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Publication numberUS20060038213 A1
Publication typeApplication
Application numberUS 11/208,370
Publication dateFeb 23, 2006
Filing dateAug 19, 2005
Priority dateAug 19, 2004
Also published asUS7242047
Publication number11208370, 208370, US 2006/0038213 A1, US 2006/038213 A1, US 20060038213 A1, US 20060038213A1, US 2006038213 A1, US 2006038213A1, US-A1-20060038213, US-A1-2006038213, US2006/0038213A1, US2006/038213A1, US20060038213 A1, US20060038213A1, US2006038213 A1, US2006038213A1
InventorsKaoru Mori, Tetsuhiro Suzuki, Yoshiyuki Fukumoto, Sadahiko Miura
Original AssigneeNec Corporation
Export CitationBiBTeX, EndNote, RefMan
External Links: USPTO, USPTO Assignment, Espacenet
Magnetic memory adopting synthetic antiferromagnet as free magnetic layer
US 20060038213 A1
Abstract
A magnetic memory is composed of: a magnetoresistance element including a free magnetic layer; a first interconnection extending in a first direction obliquely to an easy axis of the free magnetic layer; a second interconnection extending in a second direction substantially orthogonal to the first direction; and a write circuit writing data into the free magnetic layer through developing a first write current on the first interconnection, and then developing a second write current on the second interconnection with the first write current turned on. The free magnetic layer includes: first to N-th ferromagnetic layers and first to (N−1)-th non-magnetic layers with N being equal to or more than 4, the i-th non-magnetic layer being disposed between the i-th and (i+1)-th ferromagnetic layers with i being any of natural numbers equal to or less than N−1. The free magnetic layer is designed so that antiferromagnetic coupling(s) between the j-th and (j+1)-th ferromagnetic layers is stronger than that between the first and second ferromagnetic layers, j being any of integers ranging from 2 to N−2.
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Claims(19)
1. A magnetic memory comprising:
a magnetoresistance element including a free magnetic layer;
a first interconnection extending in a first direction obliquely to an easy axis of said free magnetic layer;
a second interconnection extending in a second direction substantially orthogonal to said first direction; and
a write circuit writing data into said free magnetic layer through developing a first write current on said first interconnection, and then developing a second write current on said second interconnection with said first write current turned on,
wherein said free magnetic layer includes:
first to N-th ferromagnetic layers, N being equal to or more than 4; and
first to (N−1)-th non-magnetic layers, said i-th non-magnetic layer being disposed between said i-th and (i+1)-th ferromagnetic layers, i being any of natural numbers equal to or less than N−1, and
wherein said free magnetic layer is designed so that antiferromagnetic coupling(s) between said j-th and (j+1)-th ferromagnetic layers is stronger than that between said first and second ferromagnetic layers, j being any of integers ranging from 2 to N−2.
2. The magnetic memory according to claim 1, wherein said free magnetic layer is designed so that said antiferromagnetic coupling(s) between said j-th and (j+1)-th ferromagnetic layers is stronger than that between said (N−1)-th and N-th ferromagnetic layers, j being any of integers ranging from 2 to N−2.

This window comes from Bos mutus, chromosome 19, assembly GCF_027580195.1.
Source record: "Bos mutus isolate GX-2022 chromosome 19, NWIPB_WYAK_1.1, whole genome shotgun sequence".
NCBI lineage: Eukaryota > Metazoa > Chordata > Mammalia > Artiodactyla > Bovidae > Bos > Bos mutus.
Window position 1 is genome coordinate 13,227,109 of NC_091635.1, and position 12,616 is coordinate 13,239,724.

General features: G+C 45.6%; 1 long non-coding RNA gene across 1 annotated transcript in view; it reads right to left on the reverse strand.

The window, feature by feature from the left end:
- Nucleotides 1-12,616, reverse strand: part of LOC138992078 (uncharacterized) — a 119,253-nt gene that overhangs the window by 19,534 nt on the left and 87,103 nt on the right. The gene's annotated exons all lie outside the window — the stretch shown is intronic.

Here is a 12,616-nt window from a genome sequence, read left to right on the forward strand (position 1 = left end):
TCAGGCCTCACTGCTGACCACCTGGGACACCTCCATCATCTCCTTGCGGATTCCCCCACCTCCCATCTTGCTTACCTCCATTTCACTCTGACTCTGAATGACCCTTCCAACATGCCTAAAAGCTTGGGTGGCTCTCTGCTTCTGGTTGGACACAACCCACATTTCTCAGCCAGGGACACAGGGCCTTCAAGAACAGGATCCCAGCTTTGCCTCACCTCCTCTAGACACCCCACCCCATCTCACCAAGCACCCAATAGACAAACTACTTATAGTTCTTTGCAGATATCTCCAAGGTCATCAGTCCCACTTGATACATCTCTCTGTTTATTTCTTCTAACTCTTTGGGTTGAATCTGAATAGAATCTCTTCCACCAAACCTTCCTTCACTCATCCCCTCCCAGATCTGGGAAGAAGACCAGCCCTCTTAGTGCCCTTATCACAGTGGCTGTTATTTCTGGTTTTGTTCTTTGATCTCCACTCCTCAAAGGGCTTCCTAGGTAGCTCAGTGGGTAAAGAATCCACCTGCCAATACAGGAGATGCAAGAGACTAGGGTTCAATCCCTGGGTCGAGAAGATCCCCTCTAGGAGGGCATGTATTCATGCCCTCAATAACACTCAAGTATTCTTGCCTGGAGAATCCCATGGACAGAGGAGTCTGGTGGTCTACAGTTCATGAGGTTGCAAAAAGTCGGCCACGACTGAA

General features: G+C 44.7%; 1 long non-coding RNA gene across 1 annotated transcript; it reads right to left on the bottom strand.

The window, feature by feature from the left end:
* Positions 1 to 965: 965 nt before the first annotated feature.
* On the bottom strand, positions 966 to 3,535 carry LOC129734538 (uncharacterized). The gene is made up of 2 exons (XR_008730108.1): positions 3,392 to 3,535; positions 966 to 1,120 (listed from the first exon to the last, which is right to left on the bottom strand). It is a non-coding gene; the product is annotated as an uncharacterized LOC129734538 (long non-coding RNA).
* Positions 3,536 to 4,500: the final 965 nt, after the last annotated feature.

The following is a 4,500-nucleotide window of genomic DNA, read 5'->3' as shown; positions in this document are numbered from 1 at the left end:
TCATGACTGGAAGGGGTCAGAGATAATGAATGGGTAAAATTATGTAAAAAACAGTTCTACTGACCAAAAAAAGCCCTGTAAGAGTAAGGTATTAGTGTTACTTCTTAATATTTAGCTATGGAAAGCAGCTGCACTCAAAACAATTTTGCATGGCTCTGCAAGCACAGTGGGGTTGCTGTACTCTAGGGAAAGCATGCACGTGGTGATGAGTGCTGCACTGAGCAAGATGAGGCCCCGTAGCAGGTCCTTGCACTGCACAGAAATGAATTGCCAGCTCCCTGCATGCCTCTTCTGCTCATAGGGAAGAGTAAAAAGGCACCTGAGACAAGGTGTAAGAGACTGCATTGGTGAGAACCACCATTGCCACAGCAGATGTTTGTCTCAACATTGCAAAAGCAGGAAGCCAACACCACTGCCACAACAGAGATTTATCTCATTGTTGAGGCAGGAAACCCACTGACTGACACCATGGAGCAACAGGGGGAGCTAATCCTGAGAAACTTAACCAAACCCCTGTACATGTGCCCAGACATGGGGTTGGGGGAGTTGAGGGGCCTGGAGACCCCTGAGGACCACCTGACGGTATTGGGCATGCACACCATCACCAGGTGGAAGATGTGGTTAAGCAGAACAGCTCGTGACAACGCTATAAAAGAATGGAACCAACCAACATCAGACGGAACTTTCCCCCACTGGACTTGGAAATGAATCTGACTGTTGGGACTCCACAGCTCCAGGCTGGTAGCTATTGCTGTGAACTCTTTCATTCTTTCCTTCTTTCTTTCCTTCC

3. A magnetic memory comprising:
a magnetoresistance element including a free magnetic layer;
a first interconnection extending in a first direction obliquely to an easy axis of said free magnetic layer;
a second interconnection extending in a second direction substantially orthogonal to said first direction; and
a write circuit writing data into said free magnetic layer through developing a first write current on said first interconnection, and then developing a second write current on said second interconnection with said first write current turned on,
wherein said free magnetic layer includes:
first to third ferromagnetic layers;
first non-magnetic layer disposed between said first and second ferromagnetic layers; and
second non-magnetic layer disposed between said second and third ferromagnetic layers, and
wherein said free magnetic layer is designed so that antiferromagnetic coupling between said first and second ferromagnetic layers is stronger than that between said second and third ferromagnetic layers.
4. A magnetic memory comprising:
a magnetoresistance element including a free magnetic layer;
a first interconnection extending in a first direction obliquely to an easy axis of said free magnetic layer;
a second interconnection extending in a second direction substantially orthogonal to said first direction; and
a write circuit writing data into said free magnetic layer through developing a first write current on said first interconnection, and then developing a second write current on said second interconnection with said first write current turned on,
wherein said free magnetic layer includes:
first to N-th ferromagnetic layers, N being equal to or more than 4; and
first to (N−1)-th non-magnetic layers, said i-th non-magnetic layer being disposed between said i-th and (i+1)-th ferromagnetic layers, i being any of natural numbers equal to or less than N−1, and
wherein said first non-magnetic layer has a thickness larger than those of said second to (N−2)-th non-magnetic layers.
5. The magnetic memory according to claim 4, wherein said (N−1)-th non-magnetic layer has a thickness larger than those of said second to (N−2)-th non-magnetic layers.